All kinds of high school games were missed this spring sports season.
Conference games, non-conference games, postseason games and some of the most fun games of all — rivalry games — were missed.
But who is Milton’s biggest rival?
Red Hawk coaches weighed in on the topic.
Aiming for the best
“For soccer I would say it’s Oregon,” said Ryan Wagner, who is both the girls and boys head soccer coach. “We can’t always compete with them every season, but the team is always excited to play them. And when we have gotten our few victories against them it is always a highlight of our season.”
“Oregon is always the team we are aiming to beat in Badger South soccer, boys or girls,” girls assistant Michael Gouvion said. “They are a powerhouse in the state every year. Edgewood isn’t too far behind. To be the best, you have to beat the best.
“Also, we’ve had some great matchups with Monona Grove the last few years (besides playoffs last year). Those games seem to be intense from start to finish because it’s typically two evenly matched, high-quality teams competing against each other.”
Blackhawks vs. Red Hawks
“We have many (in conference), but I would probably say Fort Atkinson has been our biggest rival,” head baseball coach Kris Agnew said. “Those games seem to always be emotional and competitive.”
“Janesville Craig,” Agnew said regarding non-conference rivals. “We have not been competitive with them yet but they are one of the best programs in the state and a measuring stick team for us. We feel like we are closing that gap and will compete with them soon. Also, a lot of our kids played in youth programs against each other so they know each other.”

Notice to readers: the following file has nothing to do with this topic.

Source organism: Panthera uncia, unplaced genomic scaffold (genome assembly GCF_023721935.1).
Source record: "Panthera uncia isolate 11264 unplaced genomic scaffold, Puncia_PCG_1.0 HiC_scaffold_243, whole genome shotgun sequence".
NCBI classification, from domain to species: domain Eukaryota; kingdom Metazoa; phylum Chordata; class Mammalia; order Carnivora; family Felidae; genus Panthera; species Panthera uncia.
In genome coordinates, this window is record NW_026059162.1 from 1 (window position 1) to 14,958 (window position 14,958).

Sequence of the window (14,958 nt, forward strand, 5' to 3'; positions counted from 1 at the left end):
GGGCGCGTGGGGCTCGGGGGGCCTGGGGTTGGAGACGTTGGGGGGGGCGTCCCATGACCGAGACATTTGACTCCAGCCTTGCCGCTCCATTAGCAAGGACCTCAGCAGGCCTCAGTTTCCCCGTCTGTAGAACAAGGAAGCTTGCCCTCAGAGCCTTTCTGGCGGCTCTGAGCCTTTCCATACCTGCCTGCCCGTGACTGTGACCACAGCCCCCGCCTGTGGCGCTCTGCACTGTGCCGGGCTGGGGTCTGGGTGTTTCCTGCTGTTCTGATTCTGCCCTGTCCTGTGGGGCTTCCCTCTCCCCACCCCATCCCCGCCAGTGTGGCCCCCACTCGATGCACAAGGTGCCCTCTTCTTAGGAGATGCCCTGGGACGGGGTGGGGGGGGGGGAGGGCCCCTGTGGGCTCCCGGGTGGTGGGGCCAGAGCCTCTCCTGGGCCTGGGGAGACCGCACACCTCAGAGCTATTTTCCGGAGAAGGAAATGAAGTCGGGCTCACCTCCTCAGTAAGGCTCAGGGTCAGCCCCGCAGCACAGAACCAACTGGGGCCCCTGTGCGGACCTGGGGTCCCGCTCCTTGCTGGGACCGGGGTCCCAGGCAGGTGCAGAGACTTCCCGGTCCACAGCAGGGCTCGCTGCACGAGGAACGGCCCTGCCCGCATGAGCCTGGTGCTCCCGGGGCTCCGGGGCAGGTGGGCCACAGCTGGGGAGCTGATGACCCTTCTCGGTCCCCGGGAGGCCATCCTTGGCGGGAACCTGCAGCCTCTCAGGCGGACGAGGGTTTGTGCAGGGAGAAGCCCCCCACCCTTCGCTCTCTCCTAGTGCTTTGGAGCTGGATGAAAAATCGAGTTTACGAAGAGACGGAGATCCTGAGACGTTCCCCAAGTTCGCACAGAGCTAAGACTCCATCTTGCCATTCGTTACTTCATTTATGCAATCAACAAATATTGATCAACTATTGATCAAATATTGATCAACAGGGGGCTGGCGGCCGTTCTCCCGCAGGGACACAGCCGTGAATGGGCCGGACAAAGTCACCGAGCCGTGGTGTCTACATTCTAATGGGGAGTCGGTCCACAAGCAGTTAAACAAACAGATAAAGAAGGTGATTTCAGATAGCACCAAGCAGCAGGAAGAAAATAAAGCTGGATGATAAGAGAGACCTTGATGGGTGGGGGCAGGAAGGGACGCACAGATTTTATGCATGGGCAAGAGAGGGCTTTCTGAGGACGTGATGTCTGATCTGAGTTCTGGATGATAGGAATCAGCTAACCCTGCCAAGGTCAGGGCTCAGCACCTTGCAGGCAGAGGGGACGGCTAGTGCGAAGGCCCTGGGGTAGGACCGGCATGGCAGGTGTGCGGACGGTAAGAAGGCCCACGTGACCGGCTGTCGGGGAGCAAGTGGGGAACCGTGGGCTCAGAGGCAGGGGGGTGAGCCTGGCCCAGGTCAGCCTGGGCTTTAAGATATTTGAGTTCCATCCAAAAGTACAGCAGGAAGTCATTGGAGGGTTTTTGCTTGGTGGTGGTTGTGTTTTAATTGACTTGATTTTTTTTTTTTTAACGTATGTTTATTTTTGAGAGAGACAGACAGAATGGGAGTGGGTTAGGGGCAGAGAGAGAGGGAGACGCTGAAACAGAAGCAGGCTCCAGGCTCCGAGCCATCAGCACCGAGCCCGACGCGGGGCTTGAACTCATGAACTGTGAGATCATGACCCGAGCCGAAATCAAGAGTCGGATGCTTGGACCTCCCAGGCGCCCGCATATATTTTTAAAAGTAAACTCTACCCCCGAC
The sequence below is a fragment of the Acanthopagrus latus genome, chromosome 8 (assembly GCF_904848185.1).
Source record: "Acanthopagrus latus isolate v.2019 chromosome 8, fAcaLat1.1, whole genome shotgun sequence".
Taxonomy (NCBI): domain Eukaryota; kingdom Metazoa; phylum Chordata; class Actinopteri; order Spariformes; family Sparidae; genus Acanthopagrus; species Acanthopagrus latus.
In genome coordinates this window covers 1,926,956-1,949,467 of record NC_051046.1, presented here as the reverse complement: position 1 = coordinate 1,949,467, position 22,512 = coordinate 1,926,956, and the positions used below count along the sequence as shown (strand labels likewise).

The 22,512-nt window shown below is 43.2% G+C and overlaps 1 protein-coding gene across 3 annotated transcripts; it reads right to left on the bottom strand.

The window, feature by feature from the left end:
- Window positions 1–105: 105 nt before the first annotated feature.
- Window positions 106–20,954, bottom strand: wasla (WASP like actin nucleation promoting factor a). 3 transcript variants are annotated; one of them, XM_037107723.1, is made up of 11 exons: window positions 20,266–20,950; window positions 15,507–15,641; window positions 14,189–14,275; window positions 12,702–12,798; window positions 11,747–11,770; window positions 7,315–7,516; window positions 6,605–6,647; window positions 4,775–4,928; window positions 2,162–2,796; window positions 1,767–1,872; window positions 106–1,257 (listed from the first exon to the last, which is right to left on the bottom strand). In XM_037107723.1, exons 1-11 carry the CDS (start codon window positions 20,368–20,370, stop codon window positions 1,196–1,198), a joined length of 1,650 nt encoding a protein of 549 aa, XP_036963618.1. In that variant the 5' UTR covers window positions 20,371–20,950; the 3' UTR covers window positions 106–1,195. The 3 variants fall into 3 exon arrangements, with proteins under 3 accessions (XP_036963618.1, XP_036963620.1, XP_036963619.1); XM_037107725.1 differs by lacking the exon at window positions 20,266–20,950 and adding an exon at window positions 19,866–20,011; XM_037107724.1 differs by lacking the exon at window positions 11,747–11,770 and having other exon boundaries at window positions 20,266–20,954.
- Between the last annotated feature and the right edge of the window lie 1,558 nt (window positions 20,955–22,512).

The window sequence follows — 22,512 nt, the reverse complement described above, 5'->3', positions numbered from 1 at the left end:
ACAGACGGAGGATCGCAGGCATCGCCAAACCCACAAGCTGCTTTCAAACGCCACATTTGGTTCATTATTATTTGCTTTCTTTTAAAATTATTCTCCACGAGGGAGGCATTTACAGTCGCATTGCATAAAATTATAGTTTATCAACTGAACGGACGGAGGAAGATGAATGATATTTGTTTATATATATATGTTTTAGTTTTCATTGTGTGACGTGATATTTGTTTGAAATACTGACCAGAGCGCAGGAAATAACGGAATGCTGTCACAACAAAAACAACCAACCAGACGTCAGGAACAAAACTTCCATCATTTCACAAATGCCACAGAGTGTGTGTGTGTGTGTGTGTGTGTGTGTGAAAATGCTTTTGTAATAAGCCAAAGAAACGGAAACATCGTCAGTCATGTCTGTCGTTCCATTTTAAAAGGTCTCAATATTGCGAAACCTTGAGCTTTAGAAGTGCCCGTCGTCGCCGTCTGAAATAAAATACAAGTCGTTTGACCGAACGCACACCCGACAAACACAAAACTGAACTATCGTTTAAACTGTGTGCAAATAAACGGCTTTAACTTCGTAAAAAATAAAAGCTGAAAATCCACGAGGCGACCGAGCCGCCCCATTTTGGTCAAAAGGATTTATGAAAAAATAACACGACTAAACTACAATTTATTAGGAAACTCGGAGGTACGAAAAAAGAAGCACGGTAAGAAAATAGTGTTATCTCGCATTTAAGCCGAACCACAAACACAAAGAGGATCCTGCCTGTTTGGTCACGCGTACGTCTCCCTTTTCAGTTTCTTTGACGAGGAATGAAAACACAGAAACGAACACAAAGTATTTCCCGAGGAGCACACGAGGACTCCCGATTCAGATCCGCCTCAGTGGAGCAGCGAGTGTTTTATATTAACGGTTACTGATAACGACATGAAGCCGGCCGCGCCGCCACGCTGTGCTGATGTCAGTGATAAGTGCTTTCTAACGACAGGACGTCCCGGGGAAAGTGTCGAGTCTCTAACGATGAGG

Pair or rivals
“Stoughton and Fort for boys basketball,” head coach Alex Olson said. “It’s a game the kids circle on their calendar. On practices before those games the guys seem a little extra focused and dialed in. The boys have been playing each other since they were in elementary school and there is a history element to that. The road games at Stoughton and Fort our team enjoys as well because the Milton community will join us on the road. No matter how bad or good any of the teams are in a given year, it always seems to be very competitive.”
“It’s the ‘Purple Team,’” head football coach Rodney Wedig said. “In all sports other than football that mean Stoughton, in football that means the purple team north of Madison.”
“For wrestling, it’s Stoughton,” head wrestling coach Patrick Jauch said. “Our rivalry goes back many years, but really intensified after 1995, when our team upset the highly-favored Vikings to make our first trip to team state. The rivalry has gone back and forth since then. They beat us at regionals in 2001 when we had a team that had been consistently ranked No. 1, No. 2 in the state and we were even ranked in the top 20 in the nation, so that was an upset for them.
“Once again, in 2008, we beat them to get to team state when they were ranked very high and we were unranked. Upon entering the Badger Conference, we ripped off conference dual wins against them from 2009-2015. Stoughton has had the upper hand the last three or four seasons and we are working hard to get back to defeating them. The back and forth in wins and losses between the two programs over the years and similarities in the communities has intensified the rivalry and made both programs better.”